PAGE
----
Treat Fever in Dogs

Dogs normally have a temperature between 100–102.5 °F (37.8–39.2 °C), but they can develop a fever due to an injury, infection, poisonous substance, or as a reaction to a vaccine. A fever in a dog may be 103 °F (39 °C) or higher. You may be worried about your pup when it develops a fever and wonder how you can treat it properly.  In the meantime, cool your dog down and keep your dog hydrated to help treat its fever. If its fever is severe or it is not getting better,

Wipe your dog’s ears and paws with a tepid, wet cloth – make sure the cloth is not cool or cold. Wipe its ear area and paws several times to help bring its body temperature down.

Make sure you also wipe your dog’s chest and abdomen to help cool it down.

Give your dog a tepid bath. Check that the bath water is not ice cold, but a bit colder than lukewarm. Place your dog in the bath and use a cloth or sponge to dab water on it. Apply water to its ears, paws, chest, and abdomen.

You do not need to use soap in the bath, as you are not trying to clean your pup, just cool it down.

Dry your dog well so it does not catch a chill. After you wipe down your dog or give it a bath, make sure you dry it well so it does not get too cold. Towel dry your dog or use a hair dryer on a low setting to dry your pup.

Wipe or bath your dog twice a day to try to bring its fever down. Make sure you dry it well each time.

Give your dog its normal food. Try to get your dog to eat solid foods to help it maintain its strength. Both canned and dry foods are good for dogs with fevers. Do not try to change its food to encourage it to eat. This may give the dog gastrointestinal distress.

If your dog refuses to eat solid foods, or to eat at all, bring it to the vet for treatment.

Do not give your dog human medication. Medication made to treat fever in humans, such as ibuprofen or acetaminophen, are toxic to dogs. Do not give your dog any medications without first checking with your vet.

Avoid giving your dog natural remedies, such as essential oils or herbs, without first checking with your vet.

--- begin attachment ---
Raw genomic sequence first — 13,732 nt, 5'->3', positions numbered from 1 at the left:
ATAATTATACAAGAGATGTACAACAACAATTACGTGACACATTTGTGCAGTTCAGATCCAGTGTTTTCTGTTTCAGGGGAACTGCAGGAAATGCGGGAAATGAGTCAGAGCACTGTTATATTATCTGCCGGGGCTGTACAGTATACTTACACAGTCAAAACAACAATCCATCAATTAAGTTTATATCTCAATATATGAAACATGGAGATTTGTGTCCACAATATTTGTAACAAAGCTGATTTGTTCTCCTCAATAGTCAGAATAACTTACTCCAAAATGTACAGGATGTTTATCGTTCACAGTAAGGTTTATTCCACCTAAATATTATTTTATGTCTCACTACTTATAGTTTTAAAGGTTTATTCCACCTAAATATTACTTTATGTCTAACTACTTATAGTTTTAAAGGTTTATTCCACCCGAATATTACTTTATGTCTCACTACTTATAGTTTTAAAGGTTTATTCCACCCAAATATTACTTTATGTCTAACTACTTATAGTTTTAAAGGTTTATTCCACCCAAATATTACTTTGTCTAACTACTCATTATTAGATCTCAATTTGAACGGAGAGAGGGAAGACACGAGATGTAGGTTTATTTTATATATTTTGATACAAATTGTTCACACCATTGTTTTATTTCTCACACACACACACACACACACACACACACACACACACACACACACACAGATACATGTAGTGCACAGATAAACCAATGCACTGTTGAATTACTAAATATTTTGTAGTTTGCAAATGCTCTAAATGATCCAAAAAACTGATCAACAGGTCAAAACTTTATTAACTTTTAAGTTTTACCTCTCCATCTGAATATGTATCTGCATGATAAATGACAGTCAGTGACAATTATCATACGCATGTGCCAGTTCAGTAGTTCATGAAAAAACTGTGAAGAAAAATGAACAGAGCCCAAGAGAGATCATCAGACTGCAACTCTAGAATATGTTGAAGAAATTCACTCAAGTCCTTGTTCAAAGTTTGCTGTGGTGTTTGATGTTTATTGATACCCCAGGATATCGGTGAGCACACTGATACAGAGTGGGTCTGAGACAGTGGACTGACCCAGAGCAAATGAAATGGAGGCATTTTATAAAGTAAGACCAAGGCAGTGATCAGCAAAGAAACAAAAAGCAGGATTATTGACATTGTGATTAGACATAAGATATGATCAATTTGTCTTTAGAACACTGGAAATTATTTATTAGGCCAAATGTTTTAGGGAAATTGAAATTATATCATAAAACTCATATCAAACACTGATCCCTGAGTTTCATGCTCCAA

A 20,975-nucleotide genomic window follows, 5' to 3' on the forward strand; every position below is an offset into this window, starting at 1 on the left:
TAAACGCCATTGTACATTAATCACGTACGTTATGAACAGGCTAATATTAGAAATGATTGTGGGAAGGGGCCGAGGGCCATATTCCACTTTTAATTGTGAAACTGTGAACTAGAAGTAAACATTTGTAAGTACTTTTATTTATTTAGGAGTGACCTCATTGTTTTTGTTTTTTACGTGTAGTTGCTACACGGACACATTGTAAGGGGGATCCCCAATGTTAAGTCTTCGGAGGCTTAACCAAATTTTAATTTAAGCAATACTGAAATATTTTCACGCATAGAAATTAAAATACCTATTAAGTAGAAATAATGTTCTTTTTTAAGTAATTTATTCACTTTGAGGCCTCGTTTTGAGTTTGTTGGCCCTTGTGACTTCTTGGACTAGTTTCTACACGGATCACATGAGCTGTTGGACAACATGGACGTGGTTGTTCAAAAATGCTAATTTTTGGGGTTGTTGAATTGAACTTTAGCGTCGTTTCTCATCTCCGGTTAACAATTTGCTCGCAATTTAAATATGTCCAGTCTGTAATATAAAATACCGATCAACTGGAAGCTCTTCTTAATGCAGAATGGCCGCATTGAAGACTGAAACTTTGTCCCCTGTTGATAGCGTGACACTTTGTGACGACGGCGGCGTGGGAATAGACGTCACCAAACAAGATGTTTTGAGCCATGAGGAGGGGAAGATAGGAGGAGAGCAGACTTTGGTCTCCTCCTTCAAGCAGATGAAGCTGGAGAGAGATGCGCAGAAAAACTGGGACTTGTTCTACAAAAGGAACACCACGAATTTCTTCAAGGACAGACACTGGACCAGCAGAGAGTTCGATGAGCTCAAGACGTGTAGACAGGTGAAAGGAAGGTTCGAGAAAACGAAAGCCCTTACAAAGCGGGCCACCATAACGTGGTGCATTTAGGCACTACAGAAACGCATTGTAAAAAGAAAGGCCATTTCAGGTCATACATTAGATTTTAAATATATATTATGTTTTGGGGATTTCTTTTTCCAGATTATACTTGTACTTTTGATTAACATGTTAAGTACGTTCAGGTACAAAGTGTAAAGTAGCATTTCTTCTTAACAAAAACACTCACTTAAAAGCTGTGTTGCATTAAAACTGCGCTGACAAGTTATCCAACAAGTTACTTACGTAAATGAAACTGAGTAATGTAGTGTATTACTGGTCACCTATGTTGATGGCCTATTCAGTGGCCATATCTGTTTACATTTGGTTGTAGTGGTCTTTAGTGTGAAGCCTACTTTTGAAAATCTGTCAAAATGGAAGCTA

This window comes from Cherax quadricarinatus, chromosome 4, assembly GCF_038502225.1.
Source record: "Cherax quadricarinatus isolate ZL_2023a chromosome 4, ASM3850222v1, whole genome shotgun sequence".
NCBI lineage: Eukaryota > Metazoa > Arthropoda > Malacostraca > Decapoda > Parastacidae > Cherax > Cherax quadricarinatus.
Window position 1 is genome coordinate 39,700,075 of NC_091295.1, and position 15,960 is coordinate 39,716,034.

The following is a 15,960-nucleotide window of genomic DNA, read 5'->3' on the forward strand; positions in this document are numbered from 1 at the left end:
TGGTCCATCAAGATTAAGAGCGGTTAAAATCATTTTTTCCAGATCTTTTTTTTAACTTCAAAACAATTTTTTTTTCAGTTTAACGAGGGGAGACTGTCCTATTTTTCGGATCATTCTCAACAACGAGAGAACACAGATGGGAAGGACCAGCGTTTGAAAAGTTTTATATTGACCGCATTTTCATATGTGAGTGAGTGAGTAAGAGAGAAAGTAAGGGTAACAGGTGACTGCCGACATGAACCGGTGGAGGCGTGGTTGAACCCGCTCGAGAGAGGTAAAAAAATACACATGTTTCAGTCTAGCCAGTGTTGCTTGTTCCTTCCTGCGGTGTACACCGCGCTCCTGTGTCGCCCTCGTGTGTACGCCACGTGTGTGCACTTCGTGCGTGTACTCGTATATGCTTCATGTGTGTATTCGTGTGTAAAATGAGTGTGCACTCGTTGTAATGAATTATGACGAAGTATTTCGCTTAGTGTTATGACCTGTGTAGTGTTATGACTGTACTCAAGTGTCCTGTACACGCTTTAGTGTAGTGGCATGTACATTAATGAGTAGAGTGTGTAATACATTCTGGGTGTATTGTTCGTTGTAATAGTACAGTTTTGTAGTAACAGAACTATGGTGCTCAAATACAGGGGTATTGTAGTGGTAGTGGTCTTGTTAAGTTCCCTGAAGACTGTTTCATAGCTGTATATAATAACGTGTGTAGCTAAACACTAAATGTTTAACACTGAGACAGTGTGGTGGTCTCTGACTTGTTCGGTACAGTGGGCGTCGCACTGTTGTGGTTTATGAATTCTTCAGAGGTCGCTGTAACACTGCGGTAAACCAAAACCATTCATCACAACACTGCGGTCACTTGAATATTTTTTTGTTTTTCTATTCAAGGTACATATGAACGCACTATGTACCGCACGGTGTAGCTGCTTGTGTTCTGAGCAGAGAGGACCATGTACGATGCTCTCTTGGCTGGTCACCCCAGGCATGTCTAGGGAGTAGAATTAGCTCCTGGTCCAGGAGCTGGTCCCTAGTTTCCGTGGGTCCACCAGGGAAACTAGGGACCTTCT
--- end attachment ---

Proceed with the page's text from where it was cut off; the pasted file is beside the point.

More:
Bring your dog to the vet as soon as you notice the fever. A fever can be a sign of a very serious infection and needs immediate treatment. Check to see if your dog appears very tired or sleeps more than usual. Your dog may also show no interest in eating food or drinking water. It may be sluggish and have a lack of interest in going for a walk or playing

Let the vet take your dog’s temperature. Your dog’s temperature can only be measured with an ear or rectal thermometer made for animals. This is an invasive procedure and should only be done by your vet. Your vet will know how to keep your dog calm and relaxed as they take its temperature.

Allow the vet to examine your dog. They may look at your dog’s tongue, ears, and eyes to see if there is any sign of infection. They may also test your dog’s urine and blood to see if it has been exposed to a toxic or poisonous substance.

Your vet can give you suggestions on how to get your dog to ingest the oral medication.

Your vet may recommend that you leave your dog at the vet’s office for several hours or overnight so they can monitor your dog’s temperature. If your dog’s fever does not go down with the help of medication, your vet may suggest other treatment options or run more tests to determine the cause.

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